"As the global economy slides closer to recession, Vietnam is going to be in the crosshairs," said Nguyen Minh Tuan, co-founder and chief executive at AFA Capital Vietnam. "It's hard to see the manufacturing sector not experience some sort of a downturn."


Vietnam, among one of the few countries, has tried to buck the global trend so far this year, deploying monetary and fiscal easing in a bid to support growth.

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The State Bank of Vietnam has cut its policy interest rates three times so far this year to support businesses get through the tough time and boost domestic demand further.

However, more monetary easing would have limited effect as long as domestic and external demand remain weak, said WiGroup chief executive.

Although most central banks were done or almost done with raising interest rates, there is a lag between changes to monetary policy and its effect on economic activity.

"It would take Vietnam between three and six months for its easing policy to have effect on manufacturing," he said.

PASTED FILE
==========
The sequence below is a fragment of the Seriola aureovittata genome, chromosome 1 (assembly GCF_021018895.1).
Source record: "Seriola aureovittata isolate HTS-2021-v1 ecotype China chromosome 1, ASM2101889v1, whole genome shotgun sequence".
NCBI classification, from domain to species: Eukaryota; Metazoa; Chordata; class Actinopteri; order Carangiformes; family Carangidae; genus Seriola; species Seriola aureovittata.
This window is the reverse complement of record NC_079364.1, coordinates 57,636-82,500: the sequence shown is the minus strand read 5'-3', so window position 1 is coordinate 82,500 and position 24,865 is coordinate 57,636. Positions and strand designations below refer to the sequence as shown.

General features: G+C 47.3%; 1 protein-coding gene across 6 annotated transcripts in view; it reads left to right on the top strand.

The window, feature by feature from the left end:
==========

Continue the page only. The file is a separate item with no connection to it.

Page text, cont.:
Much weaker-than-expected credit growth underlines the difficulties policymakers are facing stimulating growth.

According to the central bank, as of April 20, the credit growth in the banking system was up 2.57 percent from the end of last year, about a third of the growth of 6.42 percent in the same period a year ago.

The central bank has previously said it was targeting 14-15 percent credit growth for this year.

Banks have lowered their expectations for loan demand, saying that the total lending is expected to grow 4 percent in the second quarter and expand by 13.1 percent for the year, according to a survey by the central bank.